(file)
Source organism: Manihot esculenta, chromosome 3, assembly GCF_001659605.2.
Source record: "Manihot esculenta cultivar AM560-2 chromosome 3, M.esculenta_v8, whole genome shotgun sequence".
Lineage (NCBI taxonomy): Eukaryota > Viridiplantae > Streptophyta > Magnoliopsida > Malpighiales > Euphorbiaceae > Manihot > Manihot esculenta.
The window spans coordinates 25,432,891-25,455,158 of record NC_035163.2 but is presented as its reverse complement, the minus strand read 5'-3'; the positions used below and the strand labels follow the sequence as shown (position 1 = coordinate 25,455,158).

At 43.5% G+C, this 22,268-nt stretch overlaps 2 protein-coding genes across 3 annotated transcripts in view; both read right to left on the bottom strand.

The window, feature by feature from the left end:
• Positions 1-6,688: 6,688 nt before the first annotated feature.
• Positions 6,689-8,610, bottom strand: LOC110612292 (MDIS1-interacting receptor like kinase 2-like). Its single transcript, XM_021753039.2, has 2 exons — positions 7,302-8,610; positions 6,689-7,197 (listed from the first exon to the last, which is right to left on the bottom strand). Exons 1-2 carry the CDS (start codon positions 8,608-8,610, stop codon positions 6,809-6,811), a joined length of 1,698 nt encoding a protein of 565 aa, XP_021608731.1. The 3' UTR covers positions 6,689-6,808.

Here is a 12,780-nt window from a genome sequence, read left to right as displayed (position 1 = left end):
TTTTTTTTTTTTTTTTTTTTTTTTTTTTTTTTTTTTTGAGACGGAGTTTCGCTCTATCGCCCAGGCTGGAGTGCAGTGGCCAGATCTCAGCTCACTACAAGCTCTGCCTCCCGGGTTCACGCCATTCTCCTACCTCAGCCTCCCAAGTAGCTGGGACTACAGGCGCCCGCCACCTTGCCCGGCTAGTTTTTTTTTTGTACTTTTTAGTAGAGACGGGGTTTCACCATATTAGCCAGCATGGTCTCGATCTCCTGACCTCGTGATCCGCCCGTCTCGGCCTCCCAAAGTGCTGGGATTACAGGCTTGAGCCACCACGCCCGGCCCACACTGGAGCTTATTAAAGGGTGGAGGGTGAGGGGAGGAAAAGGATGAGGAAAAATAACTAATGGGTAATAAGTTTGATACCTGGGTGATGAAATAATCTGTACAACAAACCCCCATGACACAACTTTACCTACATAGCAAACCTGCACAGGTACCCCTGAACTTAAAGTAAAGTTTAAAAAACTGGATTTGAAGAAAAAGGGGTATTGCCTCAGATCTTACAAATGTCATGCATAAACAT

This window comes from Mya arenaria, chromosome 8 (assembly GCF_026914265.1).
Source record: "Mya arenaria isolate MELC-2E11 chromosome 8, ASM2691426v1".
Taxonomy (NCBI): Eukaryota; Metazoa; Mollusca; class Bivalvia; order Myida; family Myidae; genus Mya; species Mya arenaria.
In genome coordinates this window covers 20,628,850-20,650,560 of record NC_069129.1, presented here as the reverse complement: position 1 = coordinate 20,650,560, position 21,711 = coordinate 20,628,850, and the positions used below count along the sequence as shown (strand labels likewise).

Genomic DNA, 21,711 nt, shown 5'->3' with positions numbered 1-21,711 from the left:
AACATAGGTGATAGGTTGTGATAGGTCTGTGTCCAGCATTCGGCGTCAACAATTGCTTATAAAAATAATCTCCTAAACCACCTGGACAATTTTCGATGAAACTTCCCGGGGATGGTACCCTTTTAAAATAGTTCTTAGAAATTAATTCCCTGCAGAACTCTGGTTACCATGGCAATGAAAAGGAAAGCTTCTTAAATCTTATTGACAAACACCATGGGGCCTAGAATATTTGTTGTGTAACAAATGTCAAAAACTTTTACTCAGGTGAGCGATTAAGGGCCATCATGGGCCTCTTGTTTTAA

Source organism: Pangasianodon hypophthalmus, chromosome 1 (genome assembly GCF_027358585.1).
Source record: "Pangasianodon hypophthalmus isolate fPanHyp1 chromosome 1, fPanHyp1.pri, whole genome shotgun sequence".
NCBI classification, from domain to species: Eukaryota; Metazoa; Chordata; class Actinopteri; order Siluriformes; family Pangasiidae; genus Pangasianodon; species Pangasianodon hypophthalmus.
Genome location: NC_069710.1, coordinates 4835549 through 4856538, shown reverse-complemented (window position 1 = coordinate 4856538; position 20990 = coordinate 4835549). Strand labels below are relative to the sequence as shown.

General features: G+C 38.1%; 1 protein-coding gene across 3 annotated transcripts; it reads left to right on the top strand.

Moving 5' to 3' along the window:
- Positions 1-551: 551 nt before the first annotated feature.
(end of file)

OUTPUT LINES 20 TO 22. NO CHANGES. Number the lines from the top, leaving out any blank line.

Genome location: NC_069710.1, coordinates 4835549 through 4856538, shown reverse-complemented (window position 1 = coordinate 4856538; position 20990 = coordinate 4835549). Strand labels below are relative to the sequence as shown.

General features: G+C 38.1%; 1 protein-coding gene across 3 annotated transcripts; it reads left to right on the top strand.

Moving 5' to 3' along the window: